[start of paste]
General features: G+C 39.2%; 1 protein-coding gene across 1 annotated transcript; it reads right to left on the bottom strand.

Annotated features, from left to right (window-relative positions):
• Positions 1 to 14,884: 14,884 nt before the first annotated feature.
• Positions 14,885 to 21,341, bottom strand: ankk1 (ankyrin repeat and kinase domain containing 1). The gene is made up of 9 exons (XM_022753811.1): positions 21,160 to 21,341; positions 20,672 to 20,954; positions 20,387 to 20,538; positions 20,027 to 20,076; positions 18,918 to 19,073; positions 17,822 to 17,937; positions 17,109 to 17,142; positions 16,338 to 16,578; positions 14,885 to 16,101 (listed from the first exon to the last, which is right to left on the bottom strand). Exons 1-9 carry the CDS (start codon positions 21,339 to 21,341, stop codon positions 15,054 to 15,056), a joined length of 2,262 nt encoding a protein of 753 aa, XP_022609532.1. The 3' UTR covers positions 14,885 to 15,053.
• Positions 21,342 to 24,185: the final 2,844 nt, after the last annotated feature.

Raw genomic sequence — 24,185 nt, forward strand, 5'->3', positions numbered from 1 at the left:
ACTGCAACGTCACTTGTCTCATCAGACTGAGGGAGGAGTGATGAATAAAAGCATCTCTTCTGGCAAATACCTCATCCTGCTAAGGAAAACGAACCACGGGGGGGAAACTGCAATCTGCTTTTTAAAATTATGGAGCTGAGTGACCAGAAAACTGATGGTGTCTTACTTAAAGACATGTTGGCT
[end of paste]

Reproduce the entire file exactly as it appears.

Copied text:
General features: G+C 39.2%; 1 protein-coding gene across 1 annotated transcript; it reads right to left on the bottom strand.

Annotated features, from left to right (window-relative positions):
• Positions 1 to 14,884: 14,884 nt before the first annotated feature.
• Positions 14,885 to 21,341, bottom strand: ankk1 (ankyrin repeat and kinase domain containing 1). The gene is made up of 9 exons (XM_022753811.1): positions 21,160 to 21,341; positions 20,672 to 20,954; positions 20,387 to 20,538; positions 20,027 to 20,076; positions 18,918 to 19,073; positions 17,822 to 17,937; positions 17,109 to 17,142; positions 16,338 to 16,578; positions 14,885 to 16,101 (listed from the first exon to the last, which is right to left on the bottom strand). Exons 1-9 carry the CDS (start codon positions 21,339 to 21,341, stop codon positions 15,054 to 15,056), a joined length of 2,262 nt encoding a protein of 753 aa, XP_022609532.1. The 3' UTR covers positions 14,885 to 15,053.
• Positions 21,342 to 24,185: the final 2,844 nt, after the last annotated feature.

Raw genomic sequence — 24,185 nt, forward strand, 5'->3', positions numbered from 1 at the left:
ACTGCAACGTCACTTGTCTCATCAGACTGAGGGAGGAGTGATGAATAAAAGCATCTCTTCTGGCAAATACCTCATCCTGCTAAGGAAAACGAACCACGGGGGGGAAACTGCAATCTGCTTTTTAAAATTATGGAGCTGAGTGACCAGAAAACTGATGGTGTCTTACTTAAAGACATGTTGGCT